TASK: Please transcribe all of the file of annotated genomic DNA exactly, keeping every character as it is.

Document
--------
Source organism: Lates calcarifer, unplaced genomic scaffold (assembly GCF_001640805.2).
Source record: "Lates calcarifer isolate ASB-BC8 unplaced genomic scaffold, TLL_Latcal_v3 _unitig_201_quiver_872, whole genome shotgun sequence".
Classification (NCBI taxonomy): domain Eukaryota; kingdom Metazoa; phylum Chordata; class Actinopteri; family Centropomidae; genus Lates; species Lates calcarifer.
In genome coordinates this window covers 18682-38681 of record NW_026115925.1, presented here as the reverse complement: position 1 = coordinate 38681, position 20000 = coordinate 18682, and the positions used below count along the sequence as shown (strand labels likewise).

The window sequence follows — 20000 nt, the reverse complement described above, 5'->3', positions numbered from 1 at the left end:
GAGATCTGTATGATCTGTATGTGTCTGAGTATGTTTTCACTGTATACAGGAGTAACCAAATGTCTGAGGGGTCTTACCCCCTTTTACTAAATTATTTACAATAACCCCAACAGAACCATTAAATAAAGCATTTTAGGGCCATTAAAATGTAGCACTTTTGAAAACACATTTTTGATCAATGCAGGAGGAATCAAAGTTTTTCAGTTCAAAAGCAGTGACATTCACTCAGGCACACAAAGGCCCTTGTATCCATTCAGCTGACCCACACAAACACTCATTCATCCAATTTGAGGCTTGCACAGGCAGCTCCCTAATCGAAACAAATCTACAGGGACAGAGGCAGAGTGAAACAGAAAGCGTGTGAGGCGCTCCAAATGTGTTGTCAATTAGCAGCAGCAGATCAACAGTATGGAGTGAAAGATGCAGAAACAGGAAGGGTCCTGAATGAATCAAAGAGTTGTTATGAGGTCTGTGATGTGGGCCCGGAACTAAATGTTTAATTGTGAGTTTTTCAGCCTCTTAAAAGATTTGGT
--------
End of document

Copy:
Source organism: Lates calcarifer, unplaced genomic scaffold (assembly GCF_001640805.2).
Source record: "Lates calcarifer isolate ASB-BC8 unplaced genomic scaffold, TLL_Latcal_v3 _unitig_201_quiver_872, whole genome shotgun sequence".
Classification (NCBI taxonomy): domain Eukaryota; kingdom Metazoa; phylum Chordata; class Actinopteri; family Centropomidae; genus Lates; species Lates calcarifer.
In genome coordinates this window covers 18682-38681 of record NW_026115925.1, presented here as the reverse complement: position 1 = coordinate 38681, position 20000 = coordinate 18682, and the positions used below count along the sequence as shown (strand labels likewise).

The window sequence follows — 20000 nt, the reverse complement described above, 5'->3', positions numbered from 1 at the left end:
GAGATCTGTATGATCTGTATGTGTCTGAGTATGTTTTCACTGTATACAGGAGTAACCAAATGTCTGAGGGGTCTTACCCCCTTTTACTAAATTATTTACAATAACCCCAACAGAACCATTAAATAAAGCATTTTAGGGCCATTAAAATGTAGCACTTTTGAAAACACATTTTTGATCAATGCAGGAGGAATCAAAGTTTTTCAGTTCAAAAGCAGTGACATTCACTCAGGCACACAAAGGCCCTTGTATCCATTCAGCTGACCCACACAAACACTCATTCATCCAATTTGAGGCTTGCACAGGCAGCTCCCTAATCGAAACAAATCTACAGGGACAGAGGCAGAGTGAAACAGAAAGCGTGTGAGGCGCTCCAAATGTGTTGTCAATTAGCAGCAGCAGATCAACAGTATGGAGTGAAAGATGCAGAAACAGGAAGGGTCCTGAATGAATCAAAGAGTTGTTATGAGGTCTGTGATGTGGGCCCGGAACTAAATGTTTAATTGTGAGTTTTTCAGCCTCTTAAAAGATTTGGT